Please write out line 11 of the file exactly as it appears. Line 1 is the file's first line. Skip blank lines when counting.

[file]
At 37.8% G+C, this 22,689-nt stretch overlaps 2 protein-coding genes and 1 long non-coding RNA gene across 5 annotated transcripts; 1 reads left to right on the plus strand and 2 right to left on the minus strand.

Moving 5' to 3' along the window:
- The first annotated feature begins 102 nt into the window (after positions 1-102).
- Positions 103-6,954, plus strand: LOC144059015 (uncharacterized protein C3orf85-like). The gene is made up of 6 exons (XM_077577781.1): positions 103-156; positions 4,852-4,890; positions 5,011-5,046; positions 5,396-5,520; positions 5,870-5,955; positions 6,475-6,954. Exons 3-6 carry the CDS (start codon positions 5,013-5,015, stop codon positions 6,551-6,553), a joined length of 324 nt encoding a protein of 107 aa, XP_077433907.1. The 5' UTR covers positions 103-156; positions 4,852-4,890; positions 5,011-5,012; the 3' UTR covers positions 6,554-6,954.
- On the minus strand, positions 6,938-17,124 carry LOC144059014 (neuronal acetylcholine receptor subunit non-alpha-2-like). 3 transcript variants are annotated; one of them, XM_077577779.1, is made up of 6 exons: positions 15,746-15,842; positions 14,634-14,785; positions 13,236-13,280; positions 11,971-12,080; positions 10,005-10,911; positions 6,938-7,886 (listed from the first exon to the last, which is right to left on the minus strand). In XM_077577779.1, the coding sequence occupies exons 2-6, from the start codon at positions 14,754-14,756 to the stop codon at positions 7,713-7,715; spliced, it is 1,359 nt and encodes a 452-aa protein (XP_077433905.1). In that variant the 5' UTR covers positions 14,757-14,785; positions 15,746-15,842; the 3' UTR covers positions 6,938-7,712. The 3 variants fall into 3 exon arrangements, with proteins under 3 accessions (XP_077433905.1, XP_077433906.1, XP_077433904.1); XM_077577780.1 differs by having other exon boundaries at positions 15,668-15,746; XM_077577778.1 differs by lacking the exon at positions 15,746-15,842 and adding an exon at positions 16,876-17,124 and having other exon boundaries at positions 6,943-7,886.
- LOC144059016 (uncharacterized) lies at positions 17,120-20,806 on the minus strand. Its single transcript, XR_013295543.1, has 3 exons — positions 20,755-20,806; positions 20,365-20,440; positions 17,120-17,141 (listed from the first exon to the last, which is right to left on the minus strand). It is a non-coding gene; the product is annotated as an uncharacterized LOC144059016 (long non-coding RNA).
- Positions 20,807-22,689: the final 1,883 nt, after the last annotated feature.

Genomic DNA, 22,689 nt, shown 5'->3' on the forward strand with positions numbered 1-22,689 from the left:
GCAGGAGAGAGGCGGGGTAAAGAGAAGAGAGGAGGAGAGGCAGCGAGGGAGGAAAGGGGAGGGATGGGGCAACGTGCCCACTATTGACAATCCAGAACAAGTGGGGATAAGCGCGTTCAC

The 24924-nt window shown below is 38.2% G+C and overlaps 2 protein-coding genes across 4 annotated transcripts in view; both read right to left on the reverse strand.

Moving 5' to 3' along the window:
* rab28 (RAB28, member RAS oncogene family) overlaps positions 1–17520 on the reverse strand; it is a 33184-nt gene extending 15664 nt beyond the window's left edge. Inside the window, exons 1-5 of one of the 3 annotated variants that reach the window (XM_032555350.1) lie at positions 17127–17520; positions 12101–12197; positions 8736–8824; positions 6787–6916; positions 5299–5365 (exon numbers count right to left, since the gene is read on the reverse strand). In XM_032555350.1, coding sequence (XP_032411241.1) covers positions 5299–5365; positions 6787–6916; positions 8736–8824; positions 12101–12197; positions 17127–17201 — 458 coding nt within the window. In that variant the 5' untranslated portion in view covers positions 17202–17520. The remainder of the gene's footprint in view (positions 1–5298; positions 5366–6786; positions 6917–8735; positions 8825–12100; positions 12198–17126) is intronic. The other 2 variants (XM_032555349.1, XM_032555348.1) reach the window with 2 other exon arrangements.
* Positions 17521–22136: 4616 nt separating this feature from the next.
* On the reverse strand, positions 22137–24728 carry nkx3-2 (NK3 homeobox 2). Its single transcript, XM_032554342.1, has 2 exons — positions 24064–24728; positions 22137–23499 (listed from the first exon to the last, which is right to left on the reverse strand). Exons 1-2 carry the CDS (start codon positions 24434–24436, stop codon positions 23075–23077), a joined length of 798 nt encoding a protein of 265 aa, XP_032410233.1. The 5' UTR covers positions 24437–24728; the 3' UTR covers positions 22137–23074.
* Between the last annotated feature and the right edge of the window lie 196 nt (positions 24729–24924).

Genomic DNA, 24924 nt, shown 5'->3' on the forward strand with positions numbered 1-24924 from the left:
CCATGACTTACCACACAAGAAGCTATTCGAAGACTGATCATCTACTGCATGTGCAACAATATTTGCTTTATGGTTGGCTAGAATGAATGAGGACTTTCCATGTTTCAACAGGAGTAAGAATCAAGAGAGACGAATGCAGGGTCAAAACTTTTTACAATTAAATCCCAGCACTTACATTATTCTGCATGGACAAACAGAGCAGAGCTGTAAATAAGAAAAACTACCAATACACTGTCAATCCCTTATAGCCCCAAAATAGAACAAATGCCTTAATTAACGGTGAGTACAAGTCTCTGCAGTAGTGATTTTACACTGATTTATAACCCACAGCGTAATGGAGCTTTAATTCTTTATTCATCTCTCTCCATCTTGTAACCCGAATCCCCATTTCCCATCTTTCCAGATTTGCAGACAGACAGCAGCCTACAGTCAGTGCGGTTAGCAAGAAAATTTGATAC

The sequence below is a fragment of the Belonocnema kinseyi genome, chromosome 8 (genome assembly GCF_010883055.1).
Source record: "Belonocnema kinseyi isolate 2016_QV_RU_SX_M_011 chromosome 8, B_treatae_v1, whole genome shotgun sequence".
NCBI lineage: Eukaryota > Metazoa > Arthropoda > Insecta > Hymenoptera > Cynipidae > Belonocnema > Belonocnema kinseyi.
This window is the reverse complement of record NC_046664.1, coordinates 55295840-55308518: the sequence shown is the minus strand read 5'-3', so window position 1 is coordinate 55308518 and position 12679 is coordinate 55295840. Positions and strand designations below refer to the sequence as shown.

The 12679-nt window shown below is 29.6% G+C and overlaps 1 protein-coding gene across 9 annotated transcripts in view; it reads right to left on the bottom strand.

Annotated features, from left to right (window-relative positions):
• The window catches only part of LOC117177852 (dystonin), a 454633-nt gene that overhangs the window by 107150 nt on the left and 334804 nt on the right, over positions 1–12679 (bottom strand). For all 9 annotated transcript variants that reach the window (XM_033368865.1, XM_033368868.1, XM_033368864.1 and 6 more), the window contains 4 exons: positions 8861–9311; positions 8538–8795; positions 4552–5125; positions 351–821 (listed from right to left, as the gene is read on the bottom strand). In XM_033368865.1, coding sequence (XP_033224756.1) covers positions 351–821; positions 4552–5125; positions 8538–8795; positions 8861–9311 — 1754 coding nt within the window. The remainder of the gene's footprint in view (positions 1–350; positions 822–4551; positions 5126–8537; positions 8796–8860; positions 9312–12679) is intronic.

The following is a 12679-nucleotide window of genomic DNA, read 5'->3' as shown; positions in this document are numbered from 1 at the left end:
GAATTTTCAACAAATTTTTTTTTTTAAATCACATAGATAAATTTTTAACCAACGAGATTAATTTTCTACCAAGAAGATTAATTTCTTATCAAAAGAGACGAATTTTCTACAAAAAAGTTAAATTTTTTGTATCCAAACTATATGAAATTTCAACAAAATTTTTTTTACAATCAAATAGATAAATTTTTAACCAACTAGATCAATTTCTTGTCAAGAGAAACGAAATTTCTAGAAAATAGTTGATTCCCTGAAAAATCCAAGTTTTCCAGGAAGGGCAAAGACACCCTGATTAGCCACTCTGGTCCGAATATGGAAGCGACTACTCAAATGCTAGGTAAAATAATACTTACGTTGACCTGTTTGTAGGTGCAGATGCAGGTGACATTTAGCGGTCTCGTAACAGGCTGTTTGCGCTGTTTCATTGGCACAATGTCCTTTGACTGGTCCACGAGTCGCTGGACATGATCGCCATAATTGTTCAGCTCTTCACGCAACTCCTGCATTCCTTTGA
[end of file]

Moving 5' to 3' along the window: